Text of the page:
To make the changes:

  1. Open wp_config.php file through a ftp client.
  2. Search for wp_debug option. Edit it to define( 'WP_DEBUG', false );. If the line is not present, add it to the file.
  3. Similarly, edit or add the line define( 'SAVEQUERIES', true ); to the file.
  4. Save. You are ready to debug.

More info: Codex

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That is a great plugin. Just installed it. Thanks for the awareness. –  Jason Apr 1 '13 at 0:24
1  
@justCallMeBiru -- the Debug Bar plugin doesn't require WP_DEBUG and SAVEQUERIES, though it is enhanced by them. –  Pat J Jan 15 at 16:35
    
Running such a plugin, just for one tid bit of information creates alot of overhead imho, and thus it is why i did not suggest it in my own answer. That said, clearly people prefer this answer, i'm curious to know why though. –  t31os Jan 28 at 16:02
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Add the following code right after the get_header line in each relevant template file:

<!-- <?php echo basename( __FILE__ ); ?> -->

In your browser > view source, and the template name will be displayed as a comment in your html code, e.g.

<!-- page.php -->
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Easiest way I've found is to include the WordPress function on the body tag. It'll add several classes depending on which page you're viewing (home for the front, page for page, etc).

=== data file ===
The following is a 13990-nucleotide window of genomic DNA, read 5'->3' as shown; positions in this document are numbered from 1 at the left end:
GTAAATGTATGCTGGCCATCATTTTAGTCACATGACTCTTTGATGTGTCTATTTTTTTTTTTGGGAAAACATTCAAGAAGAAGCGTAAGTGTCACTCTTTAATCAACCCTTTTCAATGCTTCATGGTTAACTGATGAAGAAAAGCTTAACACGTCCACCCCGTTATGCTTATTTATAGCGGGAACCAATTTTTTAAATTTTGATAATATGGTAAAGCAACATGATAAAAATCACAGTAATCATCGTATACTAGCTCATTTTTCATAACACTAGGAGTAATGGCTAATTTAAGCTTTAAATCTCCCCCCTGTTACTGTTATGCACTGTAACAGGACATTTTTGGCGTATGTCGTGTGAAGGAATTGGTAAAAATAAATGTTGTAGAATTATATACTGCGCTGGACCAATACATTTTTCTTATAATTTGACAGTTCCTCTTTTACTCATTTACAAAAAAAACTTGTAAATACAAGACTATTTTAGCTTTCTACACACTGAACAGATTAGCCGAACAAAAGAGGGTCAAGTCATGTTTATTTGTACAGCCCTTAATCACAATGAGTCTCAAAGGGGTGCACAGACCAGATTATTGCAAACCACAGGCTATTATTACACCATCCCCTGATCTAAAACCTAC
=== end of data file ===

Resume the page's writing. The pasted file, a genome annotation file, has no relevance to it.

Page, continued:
Check it out here: http://codex.wordpress.org/Function_Reference/body_class

Plus it's helpful for targeting elements with CSS on those pages.

Getting to know the Template Hierarchy (http://codex.wordpress.org/Template_Hierarchy) as David R mentioned is also a good idea.

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One very simple thing I do is to insert an HTML comment identifying the template file in each relevant file of the theme, eg at the top of index.php I have

<!-- index -->

and at the top of front-page.php

<!-- front -->

But obviously that requires modifying the theme. I suspect you could add a custom function in the footer.php file or header.php which would tell you what file was being used. The above method and the reference chart http://codex.wordpress.org/Template_Hierarchy are what I tend to use.

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There's another more bare-bones plugin specifically for this purpose. I'm leaning towards installing the debug bar, because those other features look useful, but this one is more basic and specifically for this purpose: http://wordpress.org/extend/plugins/what-the-file/

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There is a plugin named Theme Check which does exactly this. It displays the name of the current template file in use as a HTML comment.

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I use this handy function that displays the current template only for super admins:

function show_template() {
    if( is_super_admin() ){
        global $template;
        print_r($template);
    } 
}
add_action('wp_footer', 'show_template');

Hope that helps. :)